Sex and the single listener: adventures at the Edinburgh Festival

“If music be the food of love, play on...”. Ever since the first actor to play Duke Orsino in Shakespeare’s Twelfth Night lounged on stage and addressed these lines to the in-house lutenist, the connect between musical performance and the erotic system has been well recognized. Orsino is comically deluded, his devotion to the sable-clad local beauty Lady Olivia as exaggerated and obsessive as her grief for a deceased brother. Yet most of us, at one time or another, have employed the seductions of music, live or recorded, to elicit the favour - even the love - of a desired person. My first girlfriend bought me an LP of Albinoni’s moody Adagio for my birthday, and went on to illustrate – or should I say demonstrate - its effects by candlelight. I wooed my late wife to the Adagio, and now that I’m a widower I’ve ordered a copy on Amazon. Matrons, block your ears.

But lovers do not always document such blandishments. It was thus with delighted surprise that, one morning in mid-May this year - the lovers’ month - I opened the first box of the Great Diary Project in the library of the Bishopsgate Institute in London. I had gone there with two other members of the LED team and a volunteer to cull references to listening from the hundred odd journals in the archive. Whilst my fellow labourers were groaning through entries of the sort ‘Went to the dentist. Very painful’, I instantly came across this:

And then to the Usher Hall for the loveliest concert I have ever been to. Cherkasski was exceptionally brilliant I thought and when we came to “straight from the film” in Variations on A Theme from Paganini, Ronald and I could only smile at one another.

The diarist, I soon discovered, was Gill Caldwell, an eighteen-year old stenographer typist from Palworth Gardens in Edinburgh’s Morningside. From references elsewhere in the diary I gathered she has a sister called Pooh, two brothers and a long-term fiancé called Ronald, who sometimes seems keener on tennis than on her. At the back of one volume she lists the men she knows, and the speed of their wooing, ranging from “fast” to “slow”. Ronald is “rather slow”. Perhaps to overcome their shared inhibitions, she starts taking him to concerts during the eighth annual Edinburgh Festival. On the evening in question, Sunday 14th August, 1955, they are attending a concert given at the Usher Hall by the Scottish National Orchestra under the baton of Thomas Matthews. The Russian virtuouso Sura Cherkassky is performing two works by Rachmaninoff: the third piano concerto and the Rhapsody on a theme of Paganini. For the young couple, Rachmaninoff’s piano music holds poignancy and romantic charge: ten years earlier it had featured in David Lean’s film Brief Encounter with its undertow of mutual passion barely held in check. Hence that coy, shared smile.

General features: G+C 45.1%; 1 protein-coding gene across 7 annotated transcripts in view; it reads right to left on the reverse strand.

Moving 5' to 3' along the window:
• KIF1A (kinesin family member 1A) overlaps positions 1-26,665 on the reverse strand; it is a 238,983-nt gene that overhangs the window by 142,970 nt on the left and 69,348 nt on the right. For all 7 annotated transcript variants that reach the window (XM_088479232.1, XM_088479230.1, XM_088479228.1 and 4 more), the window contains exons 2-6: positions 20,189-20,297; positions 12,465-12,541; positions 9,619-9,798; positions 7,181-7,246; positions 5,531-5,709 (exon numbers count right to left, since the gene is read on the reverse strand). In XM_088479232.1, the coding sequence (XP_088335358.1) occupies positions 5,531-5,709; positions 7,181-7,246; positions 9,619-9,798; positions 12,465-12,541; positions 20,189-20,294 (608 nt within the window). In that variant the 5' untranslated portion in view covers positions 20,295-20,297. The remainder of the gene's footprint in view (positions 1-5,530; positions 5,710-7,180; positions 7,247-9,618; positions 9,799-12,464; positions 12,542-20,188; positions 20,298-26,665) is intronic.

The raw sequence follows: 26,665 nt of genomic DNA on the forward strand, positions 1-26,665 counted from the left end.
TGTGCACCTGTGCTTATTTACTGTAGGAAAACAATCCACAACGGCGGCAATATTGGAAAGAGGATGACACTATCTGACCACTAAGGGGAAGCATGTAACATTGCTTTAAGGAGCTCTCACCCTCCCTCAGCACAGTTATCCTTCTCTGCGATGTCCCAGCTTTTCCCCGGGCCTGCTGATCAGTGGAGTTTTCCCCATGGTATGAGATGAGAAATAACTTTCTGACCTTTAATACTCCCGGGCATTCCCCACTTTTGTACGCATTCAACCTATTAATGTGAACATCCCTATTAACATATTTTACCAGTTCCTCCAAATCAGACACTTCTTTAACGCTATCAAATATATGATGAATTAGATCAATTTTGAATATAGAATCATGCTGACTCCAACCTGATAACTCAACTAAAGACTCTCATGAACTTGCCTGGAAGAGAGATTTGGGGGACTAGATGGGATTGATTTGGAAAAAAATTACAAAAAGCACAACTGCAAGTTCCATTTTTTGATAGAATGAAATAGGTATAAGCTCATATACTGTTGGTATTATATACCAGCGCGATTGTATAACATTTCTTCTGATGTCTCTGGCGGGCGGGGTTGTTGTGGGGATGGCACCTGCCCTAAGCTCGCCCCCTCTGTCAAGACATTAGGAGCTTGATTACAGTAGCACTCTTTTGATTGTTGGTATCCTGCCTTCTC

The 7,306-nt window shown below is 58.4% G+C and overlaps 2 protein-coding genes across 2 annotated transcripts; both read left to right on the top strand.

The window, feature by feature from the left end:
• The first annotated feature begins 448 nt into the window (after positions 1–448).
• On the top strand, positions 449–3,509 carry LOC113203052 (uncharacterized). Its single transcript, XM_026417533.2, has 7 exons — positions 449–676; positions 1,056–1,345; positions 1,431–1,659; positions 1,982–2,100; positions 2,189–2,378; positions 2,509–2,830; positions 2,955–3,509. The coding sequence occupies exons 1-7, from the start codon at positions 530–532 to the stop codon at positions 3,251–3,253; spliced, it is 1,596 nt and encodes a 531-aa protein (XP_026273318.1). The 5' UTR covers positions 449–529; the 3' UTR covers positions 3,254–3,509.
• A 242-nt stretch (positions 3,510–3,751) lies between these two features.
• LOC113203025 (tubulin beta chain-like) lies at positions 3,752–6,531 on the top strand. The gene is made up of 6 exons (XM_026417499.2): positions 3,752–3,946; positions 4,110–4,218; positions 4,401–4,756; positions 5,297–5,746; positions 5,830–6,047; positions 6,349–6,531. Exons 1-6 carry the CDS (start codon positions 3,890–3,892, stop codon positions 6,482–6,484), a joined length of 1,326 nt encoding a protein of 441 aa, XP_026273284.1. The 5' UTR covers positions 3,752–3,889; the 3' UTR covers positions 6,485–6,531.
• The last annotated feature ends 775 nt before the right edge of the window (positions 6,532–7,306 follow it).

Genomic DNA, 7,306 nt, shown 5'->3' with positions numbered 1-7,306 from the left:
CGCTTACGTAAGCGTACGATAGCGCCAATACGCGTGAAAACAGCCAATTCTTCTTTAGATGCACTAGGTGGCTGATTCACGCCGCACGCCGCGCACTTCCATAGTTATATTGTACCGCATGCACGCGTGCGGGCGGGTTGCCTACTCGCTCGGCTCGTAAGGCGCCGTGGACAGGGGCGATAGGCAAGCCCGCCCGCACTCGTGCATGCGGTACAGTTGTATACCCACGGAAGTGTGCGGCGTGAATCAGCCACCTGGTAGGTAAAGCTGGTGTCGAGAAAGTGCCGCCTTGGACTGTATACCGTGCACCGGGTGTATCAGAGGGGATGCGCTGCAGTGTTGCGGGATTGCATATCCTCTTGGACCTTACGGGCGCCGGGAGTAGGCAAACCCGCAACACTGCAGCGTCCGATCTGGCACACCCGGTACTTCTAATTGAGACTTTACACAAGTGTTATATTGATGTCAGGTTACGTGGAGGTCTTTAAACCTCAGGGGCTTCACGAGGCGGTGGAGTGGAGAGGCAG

Gill is articulate, intelligent and moody, and she possesses quite a discriminating musical ear. Twelve days later, they are back at the Usher Hall to hear the Berlin Philharmonic under Joseph Keiberth render a mixed programme beginning with Haydn’s Surprise Symphony, after which the Hungarian Geza Anda is the soloist in Bartók’s Second Piano Concerto. Gill is an open-minded listener to the Bartók. For both of them, however, the climax occurs afer the interval: